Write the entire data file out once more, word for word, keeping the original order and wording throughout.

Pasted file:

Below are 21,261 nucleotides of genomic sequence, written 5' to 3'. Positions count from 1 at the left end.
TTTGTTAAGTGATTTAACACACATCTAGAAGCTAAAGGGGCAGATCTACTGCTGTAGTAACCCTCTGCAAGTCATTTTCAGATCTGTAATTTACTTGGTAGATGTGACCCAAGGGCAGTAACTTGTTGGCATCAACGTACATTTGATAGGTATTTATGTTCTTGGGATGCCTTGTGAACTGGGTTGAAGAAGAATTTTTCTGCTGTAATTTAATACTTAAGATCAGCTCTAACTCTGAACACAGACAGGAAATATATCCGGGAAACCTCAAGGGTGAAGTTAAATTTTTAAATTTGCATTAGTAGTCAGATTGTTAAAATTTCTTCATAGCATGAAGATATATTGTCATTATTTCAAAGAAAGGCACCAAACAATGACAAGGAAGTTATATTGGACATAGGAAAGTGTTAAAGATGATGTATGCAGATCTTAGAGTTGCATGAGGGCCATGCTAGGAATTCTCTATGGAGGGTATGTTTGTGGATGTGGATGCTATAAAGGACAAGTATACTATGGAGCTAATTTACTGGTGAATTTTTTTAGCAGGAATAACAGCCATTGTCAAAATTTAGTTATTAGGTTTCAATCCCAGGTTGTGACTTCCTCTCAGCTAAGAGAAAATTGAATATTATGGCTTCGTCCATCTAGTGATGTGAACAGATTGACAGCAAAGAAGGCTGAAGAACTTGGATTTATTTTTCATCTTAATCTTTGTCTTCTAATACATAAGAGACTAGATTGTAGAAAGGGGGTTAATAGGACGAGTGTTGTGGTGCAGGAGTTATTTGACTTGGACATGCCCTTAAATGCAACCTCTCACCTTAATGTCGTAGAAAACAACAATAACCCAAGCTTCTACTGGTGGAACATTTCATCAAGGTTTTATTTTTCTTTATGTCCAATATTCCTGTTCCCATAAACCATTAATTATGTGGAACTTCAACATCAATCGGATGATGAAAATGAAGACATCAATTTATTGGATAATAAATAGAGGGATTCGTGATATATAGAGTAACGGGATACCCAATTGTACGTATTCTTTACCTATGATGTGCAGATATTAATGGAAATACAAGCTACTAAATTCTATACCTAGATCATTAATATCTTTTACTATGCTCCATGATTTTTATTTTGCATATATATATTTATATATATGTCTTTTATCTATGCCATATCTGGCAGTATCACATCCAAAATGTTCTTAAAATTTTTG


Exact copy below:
Below are 21,261 nucleotides of genomic sequence, written 5' to 3'. Positions count from 1 at the left end.
TTTGTTAAGTGATTTAACACACATCTAGAAGCTAAAGGGGCAGATCTACTGCTGTAGTAACCCTCTGCAAGTCATTTTCAGATCTGTAATTTACTTGGTAGATGTGACCCAAGGGCAGTAACTTGTTGGCATCAACGTACATTTGATAGGTATTTATGTTCTTGGGATGCCTTGTGAACTGGGTTGAAGAAGAATTTTTCTGCTGTAATTTAATACTTAAGATCAGCTCTAACTCTGAACACAGACAGGAAATATATCCGGGAAACCTCAAGGGTGAAGTTAAATTTTTAAATTTGCATTAGTAGTCAGATTGTTAAAATTTCTTCATAGCATGAAGATATATTGTCATTATTTCAAAGAAAGGCACCAAACAATGACAAGGAAGTTATATTGGACATAGGAAAGTGTTAAAGATGATGTATGCAGATCTTAGAGTTGCATGAGGGCCATGCTAGGAATTCTCTATGGAGGGTATGTTTGTGGATGTGGATGCTATAAAGGACAAGTATACTATGGAGCTAATTTACTGGTGAATTTTTTTAGCAGGAATAACAGCCATTGTCAAAATTTAGTTATTAGGTTTCAATCCCAGGTTGTGACTTCCTCTCAGCTAAGAGAAAATTGAATATTATGGCTTCGTCCATCTAGTGATGTGAACAGATTGACAGCAAAGAAGGCTGAAGAACTTGGATTTATTTTTCATCTTAATCTTTGTCTTCTAATACATAAGAGACTAGATTGTAGAAAGGGGGTTAATAGGACGAGTGTTGTGGTGCAGGAGTTATTTGACTTGGACATGCCCTTAAATGCAACCTCTCACCTTAATGTCGTAGAAAACAACAATAACCCAAGCTTCTACTGGTGGAACATTTCATCAAGGTTTTATTTTTCTTTATGTCCAATATTCCTGTTCCCATAAACCATTAATTATGTGGAACTTCAACATCAATCGGATGATGAAAATGAAGACATCAATTTATTGGATAATAAATAGAGGGATTCGTGATATATAGAGTAACGGGATACCCAATTGTACGTATTCTTTACCTATGATGTGCAGATATTAATGGAAATACAAGCTACTAAATTCTATACCTAGATCATTAATATCTTTTACTATGCTCCATGATTTTTATTTTGCATATATATATTTATATATATGTCTTTTATCTATGCCATATCTGGCAGTATCACATCCAAAATGTTCTTAAAATTTTTG